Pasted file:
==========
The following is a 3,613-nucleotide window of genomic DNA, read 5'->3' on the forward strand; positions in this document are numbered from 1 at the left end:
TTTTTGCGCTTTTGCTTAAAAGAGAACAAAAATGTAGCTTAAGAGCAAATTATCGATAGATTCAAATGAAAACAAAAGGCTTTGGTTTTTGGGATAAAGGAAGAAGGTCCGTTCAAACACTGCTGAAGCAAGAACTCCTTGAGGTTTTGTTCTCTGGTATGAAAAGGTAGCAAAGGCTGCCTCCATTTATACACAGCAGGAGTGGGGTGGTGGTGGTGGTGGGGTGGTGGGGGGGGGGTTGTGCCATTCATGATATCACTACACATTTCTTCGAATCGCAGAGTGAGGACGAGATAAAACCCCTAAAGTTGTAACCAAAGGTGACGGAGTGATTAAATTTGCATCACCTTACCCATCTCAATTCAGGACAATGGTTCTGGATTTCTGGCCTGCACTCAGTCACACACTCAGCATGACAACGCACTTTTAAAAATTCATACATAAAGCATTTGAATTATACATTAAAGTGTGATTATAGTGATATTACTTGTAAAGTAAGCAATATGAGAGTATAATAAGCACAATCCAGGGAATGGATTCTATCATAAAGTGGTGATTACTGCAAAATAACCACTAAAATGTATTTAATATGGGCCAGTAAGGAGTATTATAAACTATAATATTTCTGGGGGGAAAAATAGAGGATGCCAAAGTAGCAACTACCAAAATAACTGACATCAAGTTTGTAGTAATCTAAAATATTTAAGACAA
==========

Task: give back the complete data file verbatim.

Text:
The following is a 3,613-nucleotide window of genomic DNA, read 5'->3' on the forward strand; positions in this document are numbered from 1 at the left end:
TTTTTGCGCTTTTGCTTAAAAGAGAACAAAAATGTAGCTTAAGAGCAAATTATCGATAGATTCAAATGAAAACAAAAGGCTTTGGTTTTTGGGATAAAGGAAGAAGGTCCGTTCAAACACTGCTGAAGCAAGAACTCCTTGAGGTTTTGTTCTCTGGTATGAAAAGGTAGCAAAGGCTGCCTCCATTTATACACAGCAGGAGTGGGGTGGTGGTGGTGGTGGGGTGGTGGGGGGGGGGTTGTGCCATTCATGATATCACTACACATTTCTTCGAATCGCAGAGTGAGGACGAGATAAAACCCCTAAAGTTGTAACCAAAGGTGACGGAGTGATTAAATTTGCATCACCTTACCCATCTCAATTCAGGACAATGGTTCTGGATTTCTGGCCTGCACTCAGTCACACACTCAGCATGACAACGCACTTTTAAAAATTCATACATAAAGCATTTGAATTATACATTAAAGTGTGATTATAGTGATATTACTTGTAAAGTAAGCAATATGAGAGTATAATAAGCACAATCCAGGGAATGGATTCTATCATAAAGTGGTGATTACTGCAAAATAACCACTAAAATGTATTTAATATGGGCCAGTAAGGAGTATTATAAACTATAATATTTCTGGGGGGAAAAATAGAGGATGCCAAAGTAGCAACTACCAAAATAACTGACATCAAGTTTGTAGTAATCTAAAATATTTAAGACAA